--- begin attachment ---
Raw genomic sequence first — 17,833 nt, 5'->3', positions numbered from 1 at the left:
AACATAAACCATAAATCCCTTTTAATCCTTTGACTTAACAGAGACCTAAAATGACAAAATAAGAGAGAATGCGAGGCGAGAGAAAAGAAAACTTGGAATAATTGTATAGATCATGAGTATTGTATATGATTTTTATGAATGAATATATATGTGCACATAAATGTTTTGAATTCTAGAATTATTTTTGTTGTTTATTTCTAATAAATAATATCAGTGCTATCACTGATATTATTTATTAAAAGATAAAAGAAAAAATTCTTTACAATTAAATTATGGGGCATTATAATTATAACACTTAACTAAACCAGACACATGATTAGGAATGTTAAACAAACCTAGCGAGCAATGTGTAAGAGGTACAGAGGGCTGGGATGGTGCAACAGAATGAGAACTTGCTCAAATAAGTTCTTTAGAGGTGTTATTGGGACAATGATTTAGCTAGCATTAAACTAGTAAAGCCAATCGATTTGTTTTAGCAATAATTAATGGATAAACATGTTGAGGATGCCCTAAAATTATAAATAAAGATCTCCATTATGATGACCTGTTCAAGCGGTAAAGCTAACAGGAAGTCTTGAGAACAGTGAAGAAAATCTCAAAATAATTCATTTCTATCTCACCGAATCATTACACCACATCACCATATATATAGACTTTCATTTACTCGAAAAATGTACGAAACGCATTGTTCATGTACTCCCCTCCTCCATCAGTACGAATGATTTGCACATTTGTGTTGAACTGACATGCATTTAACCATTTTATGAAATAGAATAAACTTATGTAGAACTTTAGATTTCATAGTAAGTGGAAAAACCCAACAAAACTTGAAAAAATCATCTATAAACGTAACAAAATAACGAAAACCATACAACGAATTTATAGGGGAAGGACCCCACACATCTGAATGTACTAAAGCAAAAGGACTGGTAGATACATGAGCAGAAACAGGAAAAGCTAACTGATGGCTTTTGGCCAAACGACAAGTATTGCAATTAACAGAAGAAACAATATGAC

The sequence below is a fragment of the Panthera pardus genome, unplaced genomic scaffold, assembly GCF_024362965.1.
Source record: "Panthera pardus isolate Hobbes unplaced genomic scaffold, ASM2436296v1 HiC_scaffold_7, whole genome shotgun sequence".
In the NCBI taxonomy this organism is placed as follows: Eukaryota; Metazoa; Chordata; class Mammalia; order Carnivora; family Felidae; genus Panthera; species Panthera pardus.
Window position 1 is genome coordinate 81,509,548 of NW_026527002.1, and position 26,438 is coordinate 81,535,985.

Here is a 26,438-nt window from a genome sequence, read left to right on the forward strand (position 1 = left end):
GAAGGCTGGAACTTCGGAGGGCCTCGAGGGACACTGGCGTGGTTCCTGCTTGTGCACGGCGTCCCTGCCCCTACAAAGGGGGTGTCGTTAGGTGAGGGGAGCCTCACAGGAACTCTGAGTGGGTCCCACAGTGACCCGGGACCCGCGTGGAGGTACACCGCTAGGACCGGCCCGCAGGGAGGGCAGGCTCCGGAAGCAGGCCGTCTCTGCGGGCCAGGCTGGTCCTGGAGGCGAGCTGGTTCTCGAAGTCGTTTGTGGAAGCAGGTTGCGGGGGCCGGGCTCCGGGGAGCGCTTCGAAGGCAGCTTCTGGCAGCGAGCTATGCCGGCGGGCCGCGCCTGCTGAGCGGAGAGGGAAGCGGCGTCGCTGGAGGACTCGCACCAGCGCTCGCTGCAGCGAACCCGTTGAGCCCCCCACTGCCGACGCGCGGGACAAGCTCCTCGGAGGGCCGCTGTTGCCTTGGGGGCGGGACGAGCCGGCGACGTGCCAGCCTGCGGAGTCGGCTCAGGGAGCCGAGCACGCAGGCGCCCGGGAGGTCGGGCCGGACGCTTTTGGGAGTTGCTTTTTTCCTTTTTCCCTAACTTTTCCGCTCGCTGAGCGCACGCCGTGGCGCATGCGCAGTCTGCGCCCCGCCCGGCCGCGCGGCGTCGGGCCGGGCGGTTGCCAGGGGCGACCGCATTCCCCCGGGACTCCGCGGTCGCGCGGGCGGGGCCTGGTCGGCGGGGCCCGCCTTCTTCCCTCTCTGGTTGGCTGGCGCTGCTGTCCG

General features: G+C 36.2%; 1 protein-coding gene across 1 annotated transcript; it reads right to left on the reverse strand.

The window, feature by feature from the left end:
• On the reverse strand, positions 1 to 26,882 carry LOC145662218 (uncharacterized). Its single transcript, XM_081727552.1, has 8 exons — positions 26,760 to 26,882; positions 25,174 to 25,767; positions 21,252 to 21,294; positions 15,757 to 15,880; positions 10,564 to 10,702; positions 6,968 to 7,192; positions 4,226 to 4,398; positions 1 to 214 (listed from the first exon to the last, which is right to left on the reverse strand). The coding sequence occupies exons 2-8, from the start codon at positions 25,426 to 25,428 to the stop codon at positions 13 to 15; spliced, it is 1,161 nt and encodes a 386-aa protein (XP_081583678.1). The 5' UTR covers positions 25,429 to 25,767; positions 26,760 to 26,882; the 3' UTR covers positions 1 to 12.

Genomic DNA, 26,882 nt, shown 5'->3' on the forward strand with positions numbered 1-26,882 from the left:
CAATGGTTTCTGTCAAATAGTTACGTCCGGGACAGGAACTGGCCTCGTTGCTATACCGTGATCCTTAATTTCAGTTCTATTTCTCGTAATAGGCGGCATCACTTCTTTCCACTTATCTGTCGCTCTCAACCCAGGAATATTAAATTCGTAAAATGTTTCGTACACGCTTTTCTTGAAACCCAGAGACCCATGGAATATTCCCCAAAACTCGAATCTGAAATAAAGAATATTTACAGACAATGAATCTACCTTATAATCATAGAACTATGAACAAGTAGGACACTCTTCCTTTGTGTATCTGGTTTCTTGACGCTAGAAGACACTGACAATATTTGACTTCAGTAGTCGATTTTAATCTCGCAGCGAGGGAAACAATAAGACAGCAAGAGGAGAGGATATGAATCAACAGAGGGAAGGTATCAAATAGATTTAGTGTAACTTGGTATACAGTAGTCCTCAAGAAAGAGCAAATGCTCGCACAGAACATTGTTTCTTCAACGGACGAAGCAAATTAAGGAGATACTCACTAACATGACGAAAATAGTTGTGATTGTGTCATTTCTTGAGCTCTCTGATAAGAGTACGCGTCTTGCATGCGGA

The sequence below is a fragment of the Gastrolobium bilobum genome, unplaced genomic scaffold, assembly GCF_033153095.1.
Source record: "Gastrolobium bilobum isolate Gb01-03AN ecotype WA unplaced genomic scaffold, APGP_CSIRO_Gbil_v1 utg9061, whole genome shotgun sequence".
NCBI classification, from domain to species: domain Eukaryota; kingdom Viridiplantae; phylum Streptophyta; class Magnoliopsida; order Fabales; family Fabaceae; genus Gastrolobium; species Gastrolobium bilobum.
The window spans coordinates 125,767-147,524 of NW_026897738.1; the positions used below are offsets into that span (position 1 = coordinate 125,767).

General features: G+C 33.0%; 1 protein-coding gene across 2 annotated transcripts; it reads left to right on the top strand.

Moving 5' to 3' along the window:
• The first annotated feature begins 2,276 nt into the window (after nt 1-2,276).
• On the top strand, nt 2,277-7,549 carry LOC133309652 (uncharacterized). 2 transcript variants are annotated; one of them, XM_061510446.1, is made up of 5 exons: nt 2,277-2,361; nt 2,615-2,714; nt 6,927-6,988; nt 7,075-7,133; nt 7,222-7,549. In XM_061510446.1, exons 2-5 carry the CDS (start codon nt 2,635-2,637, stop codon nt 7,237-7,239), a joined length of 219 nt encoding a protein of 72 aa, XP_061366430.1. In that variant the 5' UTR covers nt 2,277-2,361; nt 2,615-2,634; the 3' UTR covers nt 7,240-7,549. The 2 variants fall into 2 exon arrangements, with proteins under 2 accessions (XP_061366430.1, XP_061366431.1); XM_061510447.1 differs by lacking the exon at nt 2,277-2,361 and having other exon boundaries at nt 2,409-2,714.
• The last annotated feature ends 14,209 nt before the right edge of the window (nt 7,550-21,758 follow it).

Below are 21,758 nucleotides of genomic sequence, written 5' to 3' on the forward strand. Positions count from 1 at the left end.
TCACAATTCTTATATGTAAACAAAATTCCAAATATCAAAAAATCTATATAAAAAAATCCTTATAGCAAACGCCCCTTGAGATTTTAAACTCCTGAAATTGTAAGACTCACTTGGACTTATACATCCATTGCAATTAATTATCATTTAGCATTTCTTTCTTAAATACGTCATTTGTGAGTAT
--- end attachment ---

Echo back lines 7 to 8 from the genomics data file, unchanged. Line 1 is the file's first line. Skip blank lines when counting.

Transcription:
Here is a 26,438-nt window from a genome sequence, read left to right on the forward strand (position 1 = left end):
GAAGGCTGGAACTTCGGAGGGCCTCGAGGGACACTGGCGTGGTTCCTGCTTGTGCACGGCGTCCCTGCCCCTACAAAGGGGGTGTCGTTAGGTGAGGGGAGCCTCACAGGAACTCTGAGTGGGTCCCACAGTGACCCGGGACCCGCGTGGAGGTACACCGCTAGGACCGGCCCGCAGGGAGGGCAGGCTCCGGAAGCAGGCCGTCTCTGCGGGCCAGGCTGGTCCTGGAGGCGAGCTGGTTCTCGAAGTCGTTTGTGGAAGCAGGTTGCGGGGGCCGGGCTCCGGGGAGCGCTTCGAAGGCAGCTTCTGGCAGCGAGCTATGCCGGCGGGCCGCGCCTGCTGAGCGGAGAGGGAAGCGGCGTCGCTGGAGGACTCGCACCAGCGCTCGCTGCAGCGAACCCGTTGAGCCCCCCACTGCCGACGCGCGGGACAAGCTCCTCGGAGGGCCGCTGTTGCCTTGGGGGCGGGACGAGCCGGCGACGTGCCAGCCTGCGGAGTCGGCTCAGGGAGCCGAGCACGCAGGCGCCCGGGAGGTCGGGCCGGACGCTTTTGGGAGTTGCTTTTTTCCTTTTTCCCTAACTTTTCCGCTCGCTGAGCGCACGCCGTGGCGCATGCGCAGTCTGCGCCCCGCCCGGCCGCGCGGCGTCGGGCCGGGCGGTTGCCAGGGGCGACCGCATTCCCCCGGGACTCCGCGGTCGCGCGGGCGGGGCCTGGTCGGCGGGGCCCGCCTTCTTCCCTCTCTGGTTGGCTGGCGCTGCTGTCCG